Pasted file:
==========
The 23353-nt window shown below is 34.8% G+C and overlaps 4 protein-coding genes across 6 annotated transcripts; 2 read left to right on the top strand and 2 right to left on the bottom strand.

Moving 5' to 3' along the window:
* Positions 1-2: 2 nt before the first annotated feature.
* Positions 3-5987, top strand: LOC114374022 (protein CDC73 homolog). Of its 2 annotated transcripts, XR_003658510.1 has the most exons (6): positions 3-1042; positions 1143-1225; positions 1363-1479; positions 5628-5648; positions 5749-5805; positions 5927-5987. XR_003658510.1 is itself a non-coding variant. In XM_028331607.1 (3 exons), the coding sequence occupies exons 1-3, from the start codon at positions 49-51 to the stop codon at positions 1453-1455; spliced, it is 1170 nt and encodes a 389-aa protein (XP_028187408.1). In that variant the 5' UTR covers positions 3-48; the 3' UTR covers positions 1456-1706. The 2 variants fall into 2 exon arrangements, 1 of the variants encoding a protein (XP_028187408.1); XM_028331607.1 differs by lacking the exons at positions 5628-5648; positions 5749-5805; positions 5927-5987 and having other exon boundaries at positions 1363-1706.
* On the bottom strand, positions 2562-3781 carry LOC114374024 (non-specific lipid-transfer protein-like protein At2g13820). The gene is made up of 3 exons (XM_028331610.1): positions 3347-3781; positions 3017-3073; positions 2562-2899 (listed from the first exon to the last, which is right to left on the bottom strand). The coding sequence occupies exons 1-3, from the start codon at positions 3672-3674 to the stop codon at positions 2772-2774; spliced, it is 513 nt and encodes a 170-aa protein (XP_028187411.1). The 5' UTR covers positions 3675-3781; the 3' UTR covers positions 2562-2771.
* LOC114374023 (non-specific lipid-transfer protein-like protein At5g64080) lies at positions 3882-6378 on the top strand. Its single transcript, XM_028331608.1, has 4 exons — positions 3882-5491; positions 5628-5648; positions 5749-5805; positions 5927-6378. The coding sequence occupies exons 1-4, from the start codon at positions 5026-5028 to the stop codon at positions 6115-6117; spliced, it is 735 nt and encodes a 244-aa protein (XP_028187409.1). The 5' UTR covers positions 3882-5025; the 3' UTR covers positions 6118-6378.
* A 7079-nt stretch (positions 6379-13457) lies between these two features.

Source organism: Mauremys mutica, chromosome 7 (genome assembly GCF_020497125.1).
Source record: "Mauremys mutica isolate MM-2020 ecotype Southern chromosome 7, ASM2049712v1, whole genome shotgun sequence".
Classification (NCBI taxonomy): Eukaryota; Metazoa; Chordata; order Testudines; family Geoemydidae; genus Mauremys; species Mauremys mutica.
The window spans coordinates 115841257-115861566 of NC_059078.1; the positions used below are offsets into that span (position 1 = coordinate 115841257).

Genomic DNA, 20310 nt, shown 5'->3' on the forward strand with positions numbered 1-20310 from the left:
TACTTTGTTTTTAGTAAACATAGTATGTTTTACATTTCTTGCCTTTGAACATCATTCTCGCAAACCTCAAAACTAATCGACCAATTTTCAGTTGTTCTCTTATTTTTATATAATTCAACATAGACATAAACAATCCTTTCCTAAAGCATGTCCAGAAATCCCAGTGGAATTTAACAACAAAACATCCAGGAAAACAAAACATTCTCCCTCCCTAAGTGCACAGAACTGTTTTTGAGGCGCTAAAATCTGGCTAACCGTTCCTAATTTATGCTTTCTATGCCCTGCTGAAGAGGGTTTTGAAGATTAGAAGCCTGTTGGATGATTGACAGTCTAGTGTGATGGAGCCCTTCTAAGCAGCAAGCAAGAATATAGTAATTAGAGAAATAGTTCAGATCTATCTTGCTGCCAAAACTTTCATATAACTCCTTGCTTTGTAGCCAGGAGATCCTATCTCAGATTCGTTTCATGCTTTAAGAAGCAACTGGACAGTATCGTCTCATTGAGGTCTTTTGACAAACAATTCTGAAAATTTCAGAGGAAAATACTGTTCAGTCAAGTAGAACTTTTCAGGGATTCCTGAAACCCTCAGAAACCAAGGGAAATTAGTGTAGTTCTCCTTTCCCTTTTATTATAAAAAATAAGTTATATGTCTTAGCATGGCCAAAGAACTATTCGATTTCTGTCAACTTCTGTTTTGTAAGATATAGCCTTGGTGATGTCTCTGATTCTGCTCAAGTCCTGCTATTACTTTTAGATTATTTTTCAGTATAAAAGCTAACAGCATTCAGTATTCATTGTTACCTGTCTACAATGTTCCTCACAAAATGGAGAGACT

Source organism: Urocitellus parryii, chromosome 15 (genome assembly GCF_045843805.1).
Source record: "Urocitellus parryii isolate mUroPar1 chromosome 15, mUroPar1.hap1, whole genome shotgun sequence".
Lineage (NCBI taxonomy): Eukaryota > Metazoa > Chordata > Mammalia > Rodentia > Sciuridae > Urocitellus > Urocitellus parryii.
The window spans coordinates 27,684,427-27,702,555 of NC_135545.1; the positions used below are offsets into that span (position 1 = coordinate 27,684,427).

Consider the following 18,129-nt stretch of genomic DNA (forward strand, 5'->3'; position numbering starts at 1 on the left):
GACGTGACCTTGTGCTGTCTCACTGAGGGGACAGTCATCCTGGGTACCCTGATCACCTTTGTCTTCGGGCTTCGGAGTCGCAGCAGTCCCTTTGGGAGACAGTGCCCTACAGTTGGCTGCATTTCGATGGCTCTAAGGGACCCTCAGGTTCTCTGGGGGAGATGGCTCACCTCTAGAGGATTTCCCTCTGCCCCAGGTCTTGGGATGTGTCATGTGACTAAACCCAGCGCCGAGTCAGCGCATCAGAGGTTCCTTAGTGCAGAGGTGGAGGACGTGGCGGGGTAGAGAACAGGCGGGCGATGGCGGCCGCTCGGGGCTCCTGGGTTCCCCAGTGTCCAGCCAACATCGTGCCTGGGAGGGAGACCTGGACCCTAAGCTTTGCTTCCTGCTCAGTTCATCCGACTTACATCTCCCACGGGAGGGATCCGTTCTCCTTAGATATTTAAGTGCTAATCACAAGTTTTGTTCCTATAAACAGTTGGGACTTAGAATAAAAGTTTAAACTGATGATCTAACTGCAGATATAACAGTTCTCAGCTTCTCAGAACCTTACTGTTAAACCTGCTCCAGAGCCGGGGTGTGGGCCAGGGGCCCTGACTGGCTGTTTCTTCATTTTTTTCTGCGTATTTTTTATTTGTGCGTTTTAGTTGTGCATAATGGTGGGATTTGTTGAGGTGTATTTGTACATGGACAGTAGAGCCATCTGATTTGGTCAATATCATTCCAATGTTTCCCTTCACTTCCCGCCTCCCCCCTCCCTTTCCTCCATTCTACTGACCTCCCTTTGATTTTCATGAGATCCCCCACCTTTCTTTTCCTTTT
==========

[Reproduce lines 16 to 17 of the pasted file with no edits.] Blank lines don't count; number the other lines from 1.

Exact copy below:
Lineage (NCBI taxonomy): Eukaryota > Metazoa > Chordata > Mammalia > Rodentia > Sciuridae > Urocitellus > Urocitellus parryii.
The window spans coordinates 27,684,427-27,702,555 of NC_135545.1; the positions used below are offsets into that span (position 1 = coordinate 27,684,427).